5/1 Hybrids Among Most Popular ARM Product

Posted by Orb Staff on January 20, 2010 No Comments
Categories : Residential Mortgage

Lenders that offer adjustable-rate mortgages (ARMs) find that hybrids are far more popular with borrowers than annually adjusting ARMs, according to Freddie Mac's 26th Annual Adjustable-Rate Mortgage survey of prime loan offerings.

‘While ARM lending has been limited, those consumers who prefer an ARM generally have many lenders and products to choose from,’ says Frank Nothaft, Freddie Mac's vice president and chief economist. ‘The most offered product in the survey was the 5/1 ARM, where more than four out of five ARM lenders quoted rates. The 5/1 hybrid has a fixed rate for five years and then adjusts annually afterwards.’

With overall inflation and interest rates on fixed-rate loans very low, the ARM share of purchase-money conventional loans averaged just 3% in 2009 – the smallest annual share since 1982, when Freddie Mac's survey began.

Traditionally, the one-year ARM, which adjusts every year, dominated the ARM market. As early as 1997, all ARM lenders offered a conforming one-year ARM.

Last year, however, only 23% of ARM lenders offered this product (up slightly from 21% in 2008). In addition, lenders offering a similar jumbo ARM fell from 35% in 2008 to 23% in 2009, and just a couple of lenders quoted a one-year ARM with Federal Housing Administration (FHA) insurance; only 1% of FHA loans issued were ARMs during its fiscal year ending Sept. 30, 2009.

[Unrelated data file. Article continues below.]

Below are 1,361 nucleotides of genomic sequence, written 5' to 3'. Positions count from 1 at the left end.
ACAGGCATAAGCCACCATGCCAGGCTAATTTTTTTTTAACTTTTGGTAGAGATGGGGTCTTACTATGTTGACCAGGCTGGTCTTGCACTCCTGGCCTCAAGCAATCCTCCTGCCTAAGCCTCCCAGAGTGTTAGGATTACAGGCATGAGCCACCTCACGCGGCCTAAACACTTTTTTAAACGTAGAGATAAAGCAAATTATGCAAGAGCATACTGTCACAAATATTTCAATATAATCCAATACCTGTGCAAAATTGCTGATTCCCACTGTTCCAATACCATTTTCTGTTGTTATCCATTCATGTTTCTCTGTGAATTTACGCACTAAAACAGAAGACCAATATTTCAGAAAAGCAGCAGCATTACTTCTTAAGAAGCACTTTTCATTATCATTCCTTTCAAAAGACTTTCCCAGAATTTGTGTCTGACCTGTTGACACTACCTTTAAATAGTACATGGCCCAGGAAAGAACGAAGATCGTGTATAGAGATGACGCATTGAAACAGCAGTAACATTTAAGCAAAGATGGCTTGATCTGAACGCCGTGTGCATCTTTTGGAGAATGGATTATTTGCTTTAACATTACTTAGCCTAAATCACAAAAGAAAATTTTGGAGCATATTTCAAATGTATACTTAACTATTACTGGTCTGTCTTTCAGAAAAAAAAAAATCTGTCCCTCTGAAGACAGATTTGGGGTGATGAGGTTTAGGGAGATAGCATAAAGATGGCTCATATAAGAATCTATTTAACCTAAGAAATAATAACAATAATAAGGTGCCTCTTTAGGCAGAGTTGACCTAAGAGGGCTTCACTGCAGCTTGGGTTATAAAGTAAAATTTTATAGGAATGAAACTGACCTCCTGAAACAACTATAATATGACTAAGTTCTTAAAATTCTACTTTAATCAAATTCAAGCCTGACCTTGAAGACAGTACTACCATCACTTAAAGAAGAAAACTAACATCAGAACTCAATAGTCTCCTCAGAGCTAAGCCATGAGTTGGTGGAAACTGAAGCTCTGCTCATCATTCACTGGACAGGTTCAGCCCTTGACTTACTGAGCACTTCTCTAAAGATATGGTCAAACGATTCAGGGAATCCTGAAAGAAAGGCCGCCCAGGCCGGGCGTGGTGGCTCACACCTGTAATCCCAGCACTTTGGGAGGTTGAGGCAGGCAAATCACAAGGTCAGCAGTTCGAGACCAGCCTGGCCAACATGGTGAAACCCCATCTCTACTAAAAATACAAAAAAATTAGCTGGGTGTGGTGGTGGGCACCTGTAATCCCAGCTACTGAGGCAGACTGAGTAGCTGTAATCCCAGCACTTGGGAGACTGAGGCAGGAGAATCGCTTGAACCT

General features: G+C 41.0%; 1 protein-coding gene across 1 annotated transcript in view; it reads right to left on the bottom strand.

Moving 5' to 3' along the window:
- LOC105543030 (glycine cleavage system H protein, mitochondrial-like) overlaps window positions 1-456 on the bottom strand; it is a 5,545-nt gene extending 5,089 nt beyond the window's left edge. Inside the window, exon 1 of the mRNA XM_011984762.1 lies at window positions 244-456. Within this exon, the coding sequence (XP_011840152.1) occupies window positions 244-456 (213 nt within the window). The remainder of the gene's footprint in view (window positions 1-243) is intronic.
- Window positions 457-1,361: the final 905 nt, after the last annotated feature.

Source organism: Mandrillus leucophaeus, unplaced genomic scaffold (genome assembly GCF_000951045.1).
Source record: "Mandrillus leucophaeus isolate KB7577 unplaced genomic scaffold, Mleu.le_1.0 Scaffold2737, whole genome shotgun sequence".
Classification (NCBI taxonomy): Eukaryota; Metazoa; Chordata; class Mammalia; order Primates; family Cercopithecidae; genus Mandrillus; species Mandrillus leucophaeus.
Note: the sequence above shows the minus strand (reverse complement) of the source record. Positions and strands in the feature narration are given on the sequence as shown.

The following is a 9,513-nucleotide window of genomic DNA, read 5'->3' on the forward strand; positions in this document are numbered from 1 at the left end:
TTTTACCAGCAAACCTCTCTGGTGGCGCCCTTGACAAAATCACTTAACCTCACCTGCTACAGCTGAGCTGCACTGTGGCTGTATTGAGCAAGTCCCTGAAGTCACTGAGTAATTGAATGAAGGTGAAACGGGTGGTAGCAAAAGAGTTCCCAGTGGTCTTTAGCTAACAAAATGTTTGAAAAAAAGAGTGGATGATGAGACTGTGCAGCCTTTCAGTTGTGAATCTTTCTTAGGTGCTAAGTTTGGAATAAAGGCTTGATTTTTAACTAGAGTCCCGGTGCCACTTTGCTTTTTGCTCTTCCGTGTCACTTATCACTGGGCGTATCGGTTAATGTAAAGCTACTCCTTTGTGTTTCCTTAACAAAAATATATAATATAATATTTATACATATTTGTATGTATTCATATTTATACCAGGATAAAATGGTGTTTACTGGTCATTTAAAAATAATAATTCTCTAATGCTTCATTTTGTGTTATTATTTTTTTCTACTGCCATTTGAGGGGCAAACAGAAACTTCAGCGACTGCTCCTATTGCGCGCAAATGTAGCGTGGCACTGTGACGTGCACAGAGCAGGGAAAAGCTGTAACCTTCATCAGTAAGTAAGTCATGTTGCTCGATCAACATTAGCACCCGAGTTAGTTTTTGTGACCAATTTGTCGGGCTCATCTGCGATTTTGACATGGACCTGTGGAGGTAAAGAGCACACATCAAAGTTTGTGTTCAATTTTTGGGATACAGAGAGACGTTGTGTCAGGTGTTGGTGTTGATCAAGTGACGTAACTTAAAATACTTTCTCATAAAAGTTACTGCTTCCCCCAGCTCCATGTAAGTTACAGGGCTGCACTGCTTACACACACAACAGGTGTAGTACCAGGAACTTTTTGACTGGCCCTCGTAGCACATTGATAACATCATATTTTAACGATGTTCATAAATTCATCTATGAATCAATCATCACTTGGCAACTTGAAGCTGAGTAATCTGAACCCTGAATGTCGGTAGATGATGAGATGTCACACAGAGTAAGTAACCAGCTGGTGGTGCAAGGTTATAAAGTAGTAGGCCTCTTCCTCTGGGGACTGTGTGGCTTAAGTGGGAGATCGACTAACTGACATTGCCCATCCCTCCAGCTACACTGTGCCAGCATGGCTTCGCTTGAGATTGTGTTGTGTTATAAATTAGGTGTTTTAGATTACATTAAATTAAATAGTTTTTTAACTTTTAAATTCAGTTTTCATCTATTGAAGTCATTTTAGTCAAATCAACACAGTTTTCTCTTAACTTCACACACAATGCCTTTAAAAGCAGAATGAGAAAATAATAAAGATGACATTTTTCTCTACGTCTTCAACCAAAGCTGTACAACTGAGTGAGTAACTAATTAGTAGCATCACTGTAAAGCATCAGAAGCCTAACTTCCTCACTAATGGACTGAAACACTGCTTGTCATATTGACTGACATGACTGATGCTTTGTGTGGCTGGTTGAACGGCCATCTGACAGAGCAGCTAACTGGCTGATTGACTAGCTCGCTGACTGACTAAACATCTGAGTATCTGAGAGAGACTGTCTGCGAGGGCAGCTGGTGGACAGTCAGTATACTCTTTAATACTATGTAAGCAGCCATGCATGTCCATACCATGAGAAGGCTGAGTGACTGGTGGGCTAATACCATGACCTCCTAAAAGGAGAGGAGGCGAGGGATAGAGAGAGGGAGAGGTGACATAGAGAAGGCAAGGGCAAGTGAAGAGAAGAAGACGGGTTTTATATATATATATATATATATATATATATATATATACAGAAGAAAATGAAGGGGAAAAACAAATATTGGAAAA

After the 5/1 hybrid, the next most commonly found product in the ARM market was the 3/1 hybrid, which was offered by three out of five lenders. Another three-year option is the 3/3 ARM, which adjusts every third year and is indexed to the three-year Treasury yield, but only 7% of lenders offered it, the survey found.

Longer-term hybrid products, such as the 7/1 and 10/1 ARMs, were also available from 55% and 24% of the survey participants, respectively. Because of the long initial fixed-rate period (7 or 10 years), the initial interest rates were priced close to or slightly above the rate on a 30-year fixed-rate loan. In general, the initial interest rate rises with the length of the initial fixed-period across the array of hybrid ARM products.

Freddie Mac collected the data from 117 ARM lenders during the week ending Jan. 7, 2010. The three-, five-, seven- and 10-year ARM results are limited to conforming loans for prime borrowers.

SOURCE: Freddie Mac

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